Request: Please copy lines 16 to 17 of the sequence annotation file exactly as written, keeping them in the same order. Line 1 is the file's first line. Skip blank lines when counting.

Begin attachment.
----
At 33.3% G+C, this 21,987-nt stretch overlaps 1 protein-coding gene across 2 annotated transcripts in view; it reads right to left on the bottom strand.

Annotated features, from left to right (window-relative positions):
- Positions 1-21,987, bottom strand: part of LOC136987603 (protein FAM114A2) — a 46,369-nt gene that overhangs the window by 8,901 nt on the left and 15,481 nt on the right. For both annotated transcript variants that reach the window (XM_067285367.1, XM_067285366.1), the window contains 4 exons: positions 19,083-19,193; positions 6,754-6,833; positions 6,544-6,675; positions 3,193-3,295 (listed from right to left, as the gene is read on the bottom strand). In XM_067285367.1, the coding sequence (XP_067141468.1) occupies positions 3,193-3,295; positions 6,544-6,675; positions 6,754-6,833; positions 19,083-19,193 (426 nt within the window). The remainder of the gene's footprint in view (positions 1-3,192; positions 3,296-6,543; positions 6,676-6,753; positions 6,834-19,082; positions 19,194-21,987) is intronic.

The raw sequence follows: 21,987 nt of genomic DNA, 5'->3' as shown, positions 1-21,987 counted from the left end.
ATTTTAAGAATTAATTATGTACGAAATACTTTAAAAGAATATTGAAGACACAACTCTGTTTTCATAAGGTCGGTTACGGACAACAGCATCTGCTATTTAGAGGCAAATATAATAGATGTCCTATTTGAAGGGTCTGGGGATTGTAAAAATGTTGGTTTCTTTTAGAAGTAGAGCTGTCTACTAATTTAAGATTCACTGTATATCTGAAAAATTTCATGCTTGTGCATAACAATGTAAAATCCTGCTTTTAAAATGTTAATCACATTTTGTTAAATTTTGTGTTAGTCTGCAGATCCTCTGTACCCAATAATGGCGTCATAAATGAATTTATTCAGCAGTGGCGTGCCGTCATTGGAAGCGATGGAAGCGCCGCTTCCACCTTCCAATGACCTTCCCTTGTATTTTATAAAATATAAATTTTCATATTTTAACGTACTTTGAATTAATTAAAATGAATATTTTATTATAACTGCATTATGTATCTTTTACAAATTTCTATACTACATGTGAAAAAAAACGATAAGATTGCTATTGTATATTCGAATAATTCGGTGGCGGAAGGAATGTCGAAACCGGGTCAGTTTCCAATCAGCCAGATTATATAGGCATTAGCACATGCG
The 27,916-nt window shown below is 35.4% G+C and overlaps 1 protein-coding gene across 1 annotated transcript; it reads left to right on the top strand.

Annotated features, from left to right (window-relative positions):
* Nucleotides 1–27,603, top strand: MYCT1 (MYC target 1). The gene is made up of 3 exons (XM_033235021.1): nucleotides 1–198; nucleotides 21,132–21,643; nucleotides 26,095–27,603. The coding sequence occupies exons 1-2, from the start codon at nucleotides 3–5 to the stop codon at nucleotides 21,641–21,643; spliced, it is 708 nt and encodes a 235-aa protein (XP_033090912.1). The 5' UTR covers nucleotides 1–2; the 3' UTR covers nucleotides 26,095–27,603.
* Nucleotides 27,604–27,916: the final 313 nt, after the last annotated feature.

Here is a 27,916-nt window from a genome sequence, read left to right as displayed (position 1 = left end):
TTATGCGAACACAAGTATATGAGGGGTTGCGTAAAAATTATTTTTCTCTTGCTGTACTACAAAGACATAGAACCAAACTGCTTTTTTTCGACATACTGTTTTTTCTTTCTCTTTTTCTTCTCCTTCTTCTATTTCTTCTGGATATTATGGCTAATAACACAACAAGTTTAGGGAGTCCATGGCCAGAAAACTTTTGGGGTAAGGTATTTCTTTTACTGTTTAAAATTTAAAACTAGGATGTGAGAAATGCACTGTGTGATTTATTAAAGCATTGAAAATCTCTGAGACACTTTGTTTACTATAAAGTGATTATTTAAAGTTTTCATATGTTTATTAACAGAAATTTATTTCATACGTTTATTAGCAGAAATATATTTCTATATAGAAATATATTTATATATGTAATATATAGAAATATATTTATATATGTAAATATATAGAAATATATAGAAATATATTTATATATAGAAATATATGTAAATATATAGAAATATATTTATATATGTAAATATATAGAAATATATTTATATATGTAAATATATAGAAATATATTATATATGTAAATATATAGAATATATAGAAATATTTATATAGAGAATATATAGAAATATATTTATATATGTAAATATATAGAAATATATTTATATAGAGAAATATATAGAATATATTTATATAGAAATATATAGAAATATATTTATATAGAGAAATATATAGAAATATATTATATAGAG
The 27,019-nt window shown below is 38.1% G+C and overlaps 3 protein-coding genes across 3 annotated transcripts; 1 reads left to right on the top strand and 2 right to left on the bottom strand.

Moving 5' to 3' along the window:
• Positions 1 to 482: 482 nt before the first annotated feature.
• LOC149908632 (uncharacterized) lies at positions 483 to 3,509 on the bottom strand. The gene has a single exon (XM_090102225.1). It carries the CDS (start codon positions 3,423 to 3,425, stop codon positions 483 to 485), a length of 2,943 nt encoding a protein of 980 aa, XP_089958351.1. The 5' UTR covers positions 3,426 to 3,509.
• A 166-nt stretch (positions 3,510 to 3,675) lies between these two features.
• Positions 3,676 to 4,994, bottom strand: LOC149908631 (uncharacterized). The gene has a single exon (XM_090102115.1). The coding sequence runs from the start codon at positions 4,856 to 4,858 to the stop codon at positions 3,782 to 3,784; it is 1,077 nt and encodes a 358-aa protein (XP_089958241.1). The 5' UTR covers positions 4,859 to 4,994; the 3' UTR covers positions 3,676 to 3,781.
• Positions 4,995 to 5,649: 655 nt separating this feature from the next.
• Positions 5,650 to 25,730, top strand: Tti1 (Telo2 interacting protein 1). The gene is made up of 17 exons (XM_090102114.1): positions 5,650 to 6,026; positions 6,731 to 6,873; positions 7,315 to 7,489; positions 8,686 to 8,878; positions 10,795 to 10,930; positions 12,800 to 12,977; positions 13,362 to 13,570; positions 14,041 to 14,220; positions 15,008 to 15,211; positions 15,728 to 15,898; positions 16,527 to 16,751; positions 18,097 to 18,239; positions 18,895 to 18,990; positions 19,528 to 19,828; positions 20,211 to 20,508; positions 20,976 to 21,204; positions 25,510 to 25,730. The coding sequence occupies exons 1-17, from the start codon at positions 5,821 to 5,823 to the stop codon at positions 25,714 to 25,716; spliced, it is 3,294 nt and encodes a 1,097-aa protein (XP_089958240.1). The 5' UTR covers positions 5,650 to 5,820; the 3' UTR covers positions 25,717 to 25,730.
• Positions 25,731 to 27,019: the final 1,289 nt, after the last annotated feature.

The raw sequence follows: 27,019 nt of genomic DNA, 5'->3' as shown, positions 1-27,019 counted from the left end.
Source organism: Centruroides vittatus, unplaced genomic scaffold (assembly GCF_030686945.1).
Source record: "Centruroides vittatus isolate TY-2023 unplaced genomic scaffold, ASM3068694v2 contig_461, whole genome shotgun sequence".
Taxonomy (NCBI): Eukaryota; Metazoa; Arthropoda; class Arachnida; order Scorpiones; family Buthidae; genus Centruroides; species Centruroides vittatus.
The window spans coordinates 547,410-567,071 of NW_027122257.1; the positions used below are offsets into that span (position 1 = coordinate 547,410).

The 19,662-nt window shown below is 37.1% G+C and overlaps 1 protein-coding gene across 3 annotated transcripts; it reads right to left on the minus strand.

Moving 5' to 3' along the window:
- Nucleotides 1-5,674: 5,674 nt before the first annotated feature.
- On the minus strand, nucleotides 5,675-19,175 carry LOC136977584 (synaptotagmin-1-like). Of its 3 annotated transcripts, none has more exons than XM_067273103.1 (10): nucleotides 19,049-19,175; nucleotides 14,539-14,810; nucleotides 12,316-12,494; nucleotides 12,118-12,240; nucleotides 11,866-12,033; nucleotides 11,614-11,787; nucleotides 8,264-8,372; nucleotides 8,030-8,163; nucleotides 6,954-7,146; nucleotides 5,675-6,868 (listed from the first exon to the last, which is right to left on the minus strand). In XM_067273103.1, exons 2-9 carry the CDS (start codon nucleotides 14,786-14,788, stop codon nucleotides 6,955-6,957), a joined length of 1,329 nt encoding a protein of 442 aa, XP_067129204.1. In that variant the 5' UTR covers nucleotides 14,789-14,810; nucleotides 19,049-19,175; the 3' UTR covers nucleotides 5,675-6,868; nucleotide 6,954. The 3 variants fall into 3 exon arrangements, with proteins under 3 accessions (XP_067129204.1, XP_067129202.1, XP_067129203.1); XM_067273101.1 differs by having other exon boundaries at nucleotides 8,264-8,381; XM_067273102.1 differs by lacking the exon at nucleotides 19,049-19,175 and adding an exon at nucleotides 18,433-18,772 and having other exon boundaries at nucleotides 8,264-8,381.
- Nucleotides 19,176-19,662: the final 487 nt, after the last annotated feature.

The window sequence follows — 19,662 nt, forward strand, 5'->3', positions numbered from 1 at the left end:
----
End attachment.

• A 166-nt stretch (positions 3,510 to 3,675) lies between these two features.
• Positions 3,676 to 4,994, bottom strand: LOC149908631 (uncharacterized). The gene has a single exon (XM_090102115.1). The coding sequence runs from the start codon at positions 4,856 to 4,858 to the stop codon at positions 3,782 to 3,784; it is 1,077 nt and encodes a 358-aa protein (XP_089958241.1). The 5' UTR covers positions 4,859 to 4,994; the 3' UTR covers positions 3,676 to 3,781.